“a mound as it might be near the marge of a green, a worn barrow on a brae [slope] by the brink of a water, beside falls in a flood that was flowing down; the burn [fast stream] bubbled therein, as if boiling it were. He urged on his horse then, and came up to the mound, there lightly alit, and lashed to a tree his reins, with a rough branch rightly secured them. Then he went to the barrow and about it he walked, debating in his mind what might the thing be. It had a hole at the end and at either side, and with grass in green patches was grown all over, and was all hollow within: nought but an old cavern, or a cleft in an old crag; he could not it name aright. … Then he heard from the high hill, in a hard rock-wall beyond the stream on a steep, a sudden startling noise. How it clattered in the cliff, as if to cleave it asunder” and occupied by “the worst wight in the world…for he is stout and stern, and to strike he delights, and he mightier than any man upon middle-earth is, and his body is bigger than the four best men”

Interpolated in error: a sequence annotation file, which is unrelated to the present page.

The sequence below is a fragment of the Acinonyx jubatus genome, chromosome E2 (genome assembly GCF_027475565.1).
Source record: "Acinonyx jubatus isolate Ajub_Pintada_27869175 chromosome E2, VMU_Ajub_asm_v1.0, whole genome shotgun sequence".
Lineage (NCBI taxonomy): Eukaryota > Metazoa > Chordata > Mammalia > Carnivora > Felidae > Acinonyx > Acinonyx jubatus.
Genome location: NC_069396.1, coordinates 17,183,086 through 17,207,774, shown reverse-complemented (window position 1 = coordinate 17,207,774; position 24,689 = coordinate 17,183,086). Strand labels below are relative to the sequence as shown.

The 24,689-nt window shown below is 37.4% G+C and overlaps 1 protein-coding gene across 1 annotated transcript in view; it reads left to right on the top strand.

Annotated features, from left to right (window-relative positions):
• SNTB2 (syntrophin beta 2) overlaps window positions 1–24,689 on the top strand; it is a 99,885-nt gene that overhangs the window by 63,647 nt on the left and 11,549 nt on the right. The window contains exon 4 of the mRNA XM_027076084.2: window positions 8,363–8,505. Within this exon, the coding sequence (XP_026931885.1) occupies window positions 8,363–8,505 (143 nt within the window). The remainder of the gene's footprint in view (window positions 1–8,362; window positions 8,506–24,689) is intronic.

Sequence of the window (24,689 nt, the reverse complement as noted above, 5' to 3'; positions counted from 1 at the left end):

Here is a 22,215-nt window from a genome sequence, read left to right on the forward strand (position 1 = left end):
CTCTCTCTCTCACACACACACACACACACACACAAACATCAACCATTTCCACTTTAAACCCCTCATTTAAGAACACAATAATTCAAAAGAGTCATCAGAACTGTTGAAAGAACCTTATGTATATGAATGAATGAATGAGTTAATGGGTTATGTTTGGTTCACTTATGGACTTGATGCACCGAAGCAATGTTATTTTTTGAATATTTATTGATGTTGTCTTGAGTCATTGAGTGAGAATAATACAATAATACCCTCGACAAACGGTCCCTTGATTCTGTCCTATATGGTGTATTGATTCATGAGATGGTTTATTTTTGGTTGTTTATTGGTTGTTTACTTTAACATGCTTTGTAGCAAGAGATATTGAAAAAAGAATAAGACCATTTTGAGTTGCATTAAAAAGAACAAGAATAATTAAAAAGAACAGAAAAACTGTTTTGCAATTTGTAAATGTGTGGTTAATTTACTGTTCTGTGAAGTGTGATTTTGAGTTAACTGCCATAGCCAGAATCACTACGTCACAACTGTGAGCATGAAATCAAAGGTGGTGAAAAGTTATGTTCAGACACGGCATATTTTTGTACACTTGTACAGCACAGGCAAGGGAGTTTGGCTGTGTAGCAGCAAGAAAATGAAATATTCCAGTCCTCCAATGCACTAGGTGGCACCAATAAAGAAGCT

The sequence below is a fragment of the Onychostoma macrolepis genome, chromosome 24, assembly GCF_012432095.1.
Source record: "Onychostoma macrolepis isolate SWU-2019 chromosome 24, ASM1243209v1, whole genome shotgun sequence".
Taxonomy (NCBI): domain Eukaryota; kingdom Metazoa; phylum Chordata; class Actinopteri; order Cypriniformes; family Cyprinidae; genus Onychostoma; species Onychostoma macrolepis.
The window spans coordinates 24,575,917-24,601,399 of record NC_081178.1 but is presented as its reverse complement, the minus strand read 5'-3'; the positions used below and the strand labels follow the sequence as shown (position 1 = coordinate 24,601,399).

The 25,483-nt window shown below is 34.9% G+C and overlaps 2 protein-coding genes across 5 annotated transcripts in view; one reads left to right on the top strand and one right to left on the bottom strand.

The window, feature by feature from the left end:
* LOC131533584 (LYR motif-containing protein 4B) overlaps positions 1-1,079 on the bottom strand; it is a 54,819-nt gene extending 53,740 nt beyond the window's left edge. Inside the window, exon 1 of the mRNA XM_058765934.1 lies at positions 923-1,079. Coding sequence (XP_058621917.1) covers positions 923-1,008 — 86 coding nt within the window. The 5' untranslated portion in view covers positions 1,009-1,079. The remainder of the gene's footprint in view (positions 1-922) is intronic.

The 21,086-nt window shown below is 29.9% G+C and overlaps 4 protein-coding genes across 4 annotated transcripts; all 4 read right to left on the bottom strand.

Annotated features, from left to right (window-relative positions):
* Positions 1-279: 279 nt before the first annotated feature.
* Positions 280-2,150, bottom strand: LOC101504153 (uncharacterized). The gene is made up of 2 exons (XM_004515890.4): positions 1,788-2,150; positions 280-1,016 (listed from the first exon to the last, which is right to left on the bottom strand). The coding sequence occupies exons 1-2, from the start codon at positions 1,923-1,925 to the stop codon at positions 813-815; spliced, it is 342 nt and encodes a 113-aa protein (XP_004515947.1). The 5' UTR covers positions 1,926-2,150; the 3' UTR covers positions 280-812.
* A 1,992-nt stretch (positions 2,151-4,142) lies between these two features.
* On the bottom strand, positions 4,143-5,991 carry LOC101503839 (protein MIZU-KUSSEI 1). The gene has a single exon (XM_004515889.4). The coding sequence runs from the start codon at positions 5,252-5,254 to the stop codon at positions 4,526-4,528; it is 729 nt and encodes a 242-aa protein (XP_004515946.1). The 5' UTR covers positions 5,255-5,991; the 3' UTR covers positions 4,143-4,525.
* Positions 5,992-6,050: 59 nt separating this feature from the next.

(Tolkien's translation of Gawain and the Green Knight, which was written in the local dialect). 

You slip between some rocks and down a slight slope, pass a sharp corner and the ravine opens out in front of you, which features a log into which people still press devotional offerings in the form of coins: the exit brings you out at the top through a gap hidden in whinberry bushes as thought you'd stepped out of an Alan Garner portal fantasy.

Monday, 20 July 2020

Daily photos no. 77: a winter's weekend in York

It's hard to take non-clichéd pictures of one of the most historical cities in Europe, and I'm not sure I succeeded, but here are the fruits of a very relaxed wander around York one wet winter.

Stained-glass snark

My lecture was not well-received

A triptych of exposures - chapter house ceiling